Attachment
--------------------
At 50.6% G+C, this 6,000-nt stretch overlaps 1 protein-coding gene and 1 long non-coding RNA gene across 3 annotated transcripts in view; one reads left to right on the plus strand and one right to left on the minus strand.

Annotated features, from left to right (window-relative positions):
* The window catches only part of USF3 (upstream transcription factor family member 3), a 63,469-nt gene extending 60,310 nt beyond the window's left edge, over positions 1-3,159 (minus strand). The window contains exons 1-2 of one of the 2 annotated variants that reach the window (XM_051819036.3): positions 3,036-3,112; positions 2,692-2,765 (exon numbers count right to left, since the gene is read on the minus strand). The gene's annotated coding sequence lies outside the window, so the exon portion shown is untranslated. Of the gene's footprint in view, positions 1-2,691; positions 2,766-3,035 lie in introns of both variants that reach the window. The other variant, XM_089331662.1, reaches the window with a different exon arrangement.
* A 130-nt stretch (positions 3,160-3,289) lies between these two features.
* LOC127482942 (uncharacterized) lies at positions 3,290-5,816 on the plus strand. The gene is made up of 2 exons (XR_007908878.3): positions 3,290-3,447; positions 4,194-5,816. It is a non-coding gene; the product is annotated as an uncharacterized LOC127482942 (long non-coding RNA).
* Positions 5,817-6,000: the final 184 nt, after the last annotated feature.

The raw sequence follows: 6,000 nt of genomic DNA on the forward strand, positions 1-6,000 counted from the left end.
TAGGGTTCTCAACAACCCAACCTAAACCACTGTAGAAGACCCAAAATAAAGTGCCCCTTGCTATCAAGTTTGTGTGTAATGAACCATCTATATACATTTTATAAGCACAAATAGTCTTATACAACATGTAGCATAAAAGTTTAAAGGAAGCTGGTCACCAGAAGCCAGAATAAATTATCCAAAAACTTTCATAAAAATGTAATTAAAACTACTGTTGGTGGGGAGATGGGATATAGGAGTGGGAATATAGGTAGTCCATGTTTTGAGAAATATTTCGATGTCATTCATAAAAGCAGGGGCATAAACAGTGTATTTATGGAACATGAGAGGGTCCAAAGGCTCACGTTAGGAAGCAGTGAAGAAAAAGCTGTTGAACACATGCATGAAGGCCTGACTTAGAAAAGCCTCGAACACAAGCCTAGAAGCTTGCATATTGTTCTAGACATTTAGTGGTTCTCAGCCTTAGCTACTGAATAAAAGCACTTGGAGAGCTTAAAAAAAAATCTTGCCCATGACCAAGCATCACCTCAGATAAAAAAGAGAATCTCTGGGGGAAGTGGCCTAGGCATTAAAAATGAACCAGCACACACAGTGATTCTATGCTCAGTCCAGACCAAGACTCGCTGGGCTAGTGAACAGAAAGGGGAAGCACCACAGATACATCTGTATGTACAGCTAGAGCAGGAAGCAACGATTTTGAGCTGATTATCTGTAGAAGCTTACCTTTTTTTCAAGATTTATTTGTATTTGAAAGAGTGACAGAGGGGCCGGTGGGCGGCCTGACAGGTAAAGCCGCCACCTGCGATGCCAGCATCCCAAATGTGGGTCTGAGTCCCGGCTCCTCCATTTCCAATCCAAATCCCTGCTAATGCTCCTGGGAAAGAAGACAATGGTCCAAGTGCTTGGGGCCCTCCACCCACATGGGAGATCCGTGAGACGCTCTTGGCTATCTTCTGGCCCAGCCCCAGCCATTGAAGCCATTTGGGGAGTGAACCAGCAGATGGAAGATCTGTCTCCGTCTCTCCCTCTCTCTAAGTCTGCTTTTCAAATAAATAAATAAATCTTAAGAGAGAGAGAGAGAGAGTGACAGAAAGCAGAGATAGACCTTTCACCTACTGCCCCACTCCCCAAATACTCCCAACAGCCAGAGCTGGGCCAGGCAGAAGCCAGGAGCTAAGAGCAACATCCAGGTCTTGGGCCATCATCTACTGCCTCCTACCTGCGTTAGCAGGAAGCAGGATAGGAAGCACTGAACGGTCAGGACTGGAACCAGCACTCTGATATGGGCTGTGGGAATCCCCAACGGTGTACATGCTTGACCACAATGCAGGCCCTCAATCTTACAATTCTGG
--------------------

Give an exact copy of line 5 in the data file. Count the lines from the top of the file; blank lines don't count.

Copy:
* LOC127482942 (uncharacterized) lies at positions 3,290-5,816 on the plus strand. The gene is made up of 2 exons (XR_007908878.3): positions 3,290-3,447; positions 4,194-5,816. It is a non-coding gene; the product is annotated as an uncharacterized LOC127482942 (long non-coding RNA).